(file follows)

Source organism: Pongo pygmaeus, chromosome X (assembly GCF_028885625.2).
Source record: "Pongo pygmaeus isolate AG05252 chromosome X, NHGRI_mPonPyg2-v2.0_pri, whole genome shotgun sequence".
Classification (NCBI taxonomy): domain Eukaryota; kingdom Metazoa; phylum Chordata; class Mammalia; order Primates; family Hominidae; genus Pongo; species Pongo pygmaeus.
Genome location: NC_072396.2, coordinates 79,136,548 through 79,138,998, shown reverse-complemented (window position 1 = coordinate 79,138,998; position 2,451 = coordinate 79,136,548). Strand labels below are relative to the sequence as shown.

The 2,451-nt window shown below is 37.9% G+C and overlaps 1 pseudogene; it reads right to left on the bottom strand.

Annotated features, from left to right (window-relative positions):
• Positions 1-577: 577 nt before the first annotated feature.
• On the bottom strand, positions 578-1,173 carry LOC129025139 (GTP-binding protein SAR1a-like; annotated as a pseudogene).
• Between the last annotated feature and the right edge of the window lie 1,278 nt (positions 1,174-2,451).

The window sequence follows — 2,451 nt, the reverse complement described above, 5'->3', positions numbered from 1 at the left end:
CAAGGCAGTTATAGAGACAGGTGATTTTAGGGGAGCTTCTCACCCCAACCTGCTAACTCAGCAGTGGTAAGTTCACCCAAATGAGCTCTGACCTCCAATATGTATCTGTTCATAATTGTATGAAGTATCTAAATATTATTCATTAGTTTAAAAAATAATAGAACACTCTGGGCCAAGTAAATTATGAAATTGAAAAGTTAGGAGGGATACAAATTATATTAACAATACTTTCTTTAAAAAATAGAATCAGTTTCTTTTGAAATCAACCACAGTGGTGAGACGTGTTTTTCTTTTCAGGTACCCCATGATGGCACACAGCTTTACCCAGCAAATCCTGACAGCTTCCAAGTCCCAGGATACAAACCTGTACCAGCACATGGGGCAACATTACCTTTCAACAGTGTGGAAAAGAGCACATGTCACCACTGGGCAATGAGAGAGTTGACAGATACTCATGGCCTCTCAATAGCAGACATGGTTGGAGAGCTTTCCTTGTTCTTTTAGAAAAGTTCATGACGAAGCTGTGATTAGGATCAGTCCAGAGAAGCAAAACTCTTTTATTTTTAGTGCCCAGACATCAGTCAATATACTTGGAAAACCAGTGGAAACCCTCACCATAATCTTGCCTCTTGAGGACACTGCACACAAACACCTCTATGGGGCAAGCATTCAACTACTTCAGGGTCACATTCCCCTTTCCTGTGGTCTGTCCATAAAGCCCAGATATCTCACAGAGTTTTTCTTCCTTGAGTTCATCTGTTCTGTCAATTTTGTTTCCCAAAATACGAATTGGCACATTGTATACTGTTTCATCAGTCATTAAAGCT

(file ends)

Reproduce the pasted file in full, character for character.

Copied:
Source organism: Pongo pygmaeus, chromosome X (assembly GCF_028885625.2).
Source record: "Pongo pygmaeus isolate AG05252 chromosome X, NHGRI_mPonPyg2-v2.0_pri, whole genome shotgun sequence".
Classification (NCBI taxonomy): domain Eukaryota; kingdom Metazoa; phylum Chordata; class Mammalia; order Primates; family Hominidae; genus Pongo; species Pongo pygmaeus.
Genome location: NC_072396.2, coordinates 79,136,548 through 79,138,998, shown reverse-complemented (window position 1 = coordinate 79,138,998; position 2,451 = coordinate 79,136,548). Strand labels below are relative to the sequence as shown.

The 2,451-nt window shown below is 37.9% G+C and overlaps 1 pseudogene; it reads right to left on the bottom strand.

Annotated features, from left to right (window-relative positions):
• Positions 1-577: 577 nt before the first annotated feature.
• On the bottom strand, positions 578-1,173 carry LOC129025139 (GTP-binding protein SAR1a-like; annotated as a pseudogene).
• Between the last annotated feature and the right edge of the window lie 1,278 nt (positions 1,174-2,451).

The window sequence follows — 2,451 nt, the reverse complement described above, 5'->3', positions numbered from 1 at the left end:
CAAGGCAGTTATAGAGACAGGTGATTTTAGGGGAGCTTCTCACCCCAACCTGCTAACTCAGCAGTGGTAAGTTCACCCAAATGAGCTCTGACCTCCAATATGTATCTGTTCATAATTGTATGAAGTATCTAAATATTATTCATTAGTTTAAAAAATAATAGAACACTCTGGGCCAAGTAAATTATGAAATTGAAAAGTTAGGAGGGATACAAATTATATTAACAATACTTTCTTTAAAAAATAGAATCAGTTTCTTTTGAAATCAACCACAGTGGTGAGACGTGTTTTTCTTTTCAGGTACCCCATGATGGCACACAGCTTTACCCAGCAAATCCTGACAGCTTCCAAGTCCCAGGATACAAACCTGTACCAGCACATGGGGCAACATTACCTTTCAACAGTGTGGAAAAGAGCACATGTCACCACTGGGCAATGAGAGAGTTGACAGATACTCATGGCCTCTCAATAGCAGACATGGTTGGAGAGCTTTCCTTGTTCTTTTAGAAAAGTTCATGACGAAGCTGTGATTAGGATCAGTCCAGAGAAGCAAAACTCTTTTATTTTTAGTGCCCAGACATCAGTCAATATACTTGGAAAACCAGTGGAAACCCTCACCATAATCTTGCCTCTTGAGGACACTGCACACAAACACCTCTATGGGGCAAGCATTCAACTACTTCAGGGTCACATTCCCCTTTCCTGTGGTCTGTCCATAAAGCCCAGATATCTCACAGAGTTTTTCTTCCTTGAGTTCATCTGTTCTGTCAATTTTGTTTCCCAAAATACGAATTGGCACATTGTATACTGTTTCATCAGTCATTAAAGCT